– Is Healthy – Children need at least 60 minutes (1 hour) of physical activity every day. The journey to and from school is an ideal time for children to be active. Going one way for us takes 30 minutes and it means I am getting healthy exercise too.

– Is Educational – Walking to school helps children build independence, road safety and social skills. In a study by Living Streets, 84 per cent of the children who walk to school regularly meet up with classmates on the way to school. As newcomers to the area, it is great to see the children chatting with friends on the way home from school.

– Saves money – Walking to school instead of driving saves, on average, £400 per year. Saving cash is always a bonus.

– Is better for the environment. One person switching five journeys of fewer than 2 km a week from the car to walking would reduce their carbon footprint by 86 kg a year.

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M&S sent my children shoes to review. I was delighted with the quality and look of the shoes. The children found them comfortable to wear. I was pleasantly surprised by just how affordable the shoes were too.

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ALS

What does inspiration mean to you?

I find myself on the finalist list for the Inspire category for the Brilliance in Blogging Awards 2014. I look at the others on the list and am humbled to be in such amazing company. These are bloggers who are overcoming adversity or at least learning to navigate a way through it. These are bloggers who step up and make a difference to other people.

I check some dictionary definitions on what the word inspire means.

To stimulate somebody to do something: to encourage somebody to greater effort, enthusiasm, or creativity

Do inspirational people set out to do this or does it just happen?

The people who have inspired me would run away from the label and be very self-effacing about it. I suspect that the Inspire finalists may react in a similar fashion.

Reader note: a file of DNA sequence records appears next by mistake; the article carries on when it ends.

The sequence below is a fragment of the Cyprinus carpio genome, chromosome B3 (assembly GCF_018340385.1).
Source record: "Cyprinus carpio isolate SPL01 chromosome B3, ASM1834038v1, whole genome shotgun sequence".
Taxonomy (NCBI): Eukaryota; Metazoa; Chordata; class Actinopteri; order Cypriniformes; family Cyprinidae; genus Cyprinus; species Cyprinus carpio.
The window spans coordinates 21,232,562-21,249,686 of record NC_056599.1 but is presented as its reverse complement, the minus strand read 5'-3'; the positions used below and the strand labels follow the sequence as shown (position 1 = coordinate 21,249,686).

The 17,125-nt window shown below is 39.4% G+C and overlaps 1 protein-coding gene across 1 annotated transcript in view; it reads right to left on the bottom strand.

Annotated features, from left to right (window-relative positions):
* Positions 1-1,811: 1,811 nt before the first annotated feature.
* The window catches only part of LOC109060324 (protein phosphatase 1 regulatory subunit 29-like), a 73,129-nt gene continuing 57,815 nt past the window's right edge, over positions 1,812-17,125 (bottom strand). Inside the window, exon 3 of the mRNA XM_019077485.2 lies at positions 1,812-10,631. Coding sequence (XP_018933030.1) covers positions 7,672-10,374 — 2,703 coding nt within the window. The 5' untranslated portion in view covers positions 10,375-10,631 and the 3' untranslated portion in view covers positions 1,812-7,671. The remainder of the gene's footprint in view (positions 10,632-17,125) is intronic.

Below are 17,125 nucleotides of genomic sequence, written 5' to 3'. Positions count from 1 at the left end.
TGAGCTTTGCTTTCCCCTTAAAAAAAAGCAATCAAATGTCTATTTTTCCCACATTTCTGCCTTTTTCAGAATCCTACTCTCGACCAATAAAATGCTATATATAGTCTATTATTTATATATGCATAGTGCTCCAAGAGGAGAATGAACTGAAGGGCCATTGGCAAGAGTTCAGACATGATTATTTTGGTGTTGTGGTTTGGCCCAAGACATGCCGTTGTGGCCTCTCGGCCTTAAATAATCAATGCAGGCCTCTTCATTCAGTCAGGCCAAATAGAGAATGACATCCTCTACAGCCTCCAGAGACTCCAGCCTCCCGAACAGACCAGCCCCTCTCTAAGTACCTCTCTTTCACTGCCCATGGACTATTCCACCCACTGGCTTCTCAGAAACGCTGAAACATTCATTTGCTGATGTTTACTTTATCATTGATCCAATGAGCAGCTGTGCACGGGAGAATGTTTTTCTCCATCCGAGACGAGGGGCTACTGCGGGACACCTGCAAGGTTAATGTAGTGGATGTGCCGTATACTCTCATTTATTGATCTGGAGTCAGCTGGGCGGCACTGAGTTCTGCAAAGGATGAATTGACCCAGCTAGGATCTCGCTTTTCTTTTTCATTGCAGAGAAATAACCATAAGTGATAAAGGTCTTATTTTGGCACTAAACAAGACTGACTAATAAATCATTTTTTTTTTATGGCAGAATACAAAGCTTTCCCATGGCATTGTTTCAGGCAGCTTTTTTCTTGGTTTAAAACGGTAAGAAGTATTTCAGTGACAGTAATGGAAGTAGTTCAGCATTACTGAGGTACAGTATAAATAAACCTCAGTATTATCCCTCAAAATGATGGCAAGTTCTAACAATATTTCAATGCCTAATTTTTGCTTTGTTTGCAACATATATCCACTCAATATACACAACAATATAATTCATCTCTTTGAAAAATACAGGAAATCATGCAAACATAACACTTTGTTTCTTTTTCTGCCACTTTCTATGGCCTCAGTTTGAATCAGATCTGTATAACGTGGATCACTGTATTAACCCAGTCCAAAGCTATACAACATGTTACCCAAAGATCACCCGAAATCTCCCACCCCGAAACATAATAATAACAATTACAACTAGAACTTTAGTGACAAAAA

Although it is lovely to be on such a list, it is also a bit uncomfortable. Remember, I know my dark side. I can be moody and give in to pessimism too easily. I can be lazy. I don’t deal well with criticism. I am rubbish at the practical aspects of keeping house and so on despite my best efforts. For goodness sake, I often struggle to say hello.

I spoke with my family and here is what they had to say about how I do or don’t inspire.

My 13 year old son said “Of course you inspire Mum. You encourage people’s hearts and that is really important” My own heart melted at this point.

My 8 year old son said “You do things well and that encourages us and other people to do things well”

This reminded me of meeting a school bully on a train years later. She was in her mid-twenties and on her way to study for her degree at the local Polytechnic. I was nervous remembering her harsh words of the past. She came up to me and said that she wanted to thank me because I had inspired her to go back into education after failing all her O-Levels. It was lovely to make peace and know that she was on a much better path.

My 10 year old (rapidly growing up!) daughter said “The trouble is Mum because I am already good, I don’t really need to be inspired” Well, you can’t win them all!

I emailed my husband about making the finals and this is what he replied.

“Why do you question the fact that you are included in a group of pretty amazing people?

Think back to what your dad once said that people wouldn’t invite you to a party if they didn’t want you there.

You wouldn’t have been nominated/voted for if the voters didn’t think you deserved to be.”

Another part of my dark side is that I over-analyze things.

I think on looking at the blogs in the Inspire category, what stands out is that they are written by people who keep on keeping on and who try to do good when life is going well and also when it throws some pretty rotten challenges. And perhaps that is what being inspirational is all about?

If it is, everyone can inspire and that is a lovely thought.

Little Hearts, Big Love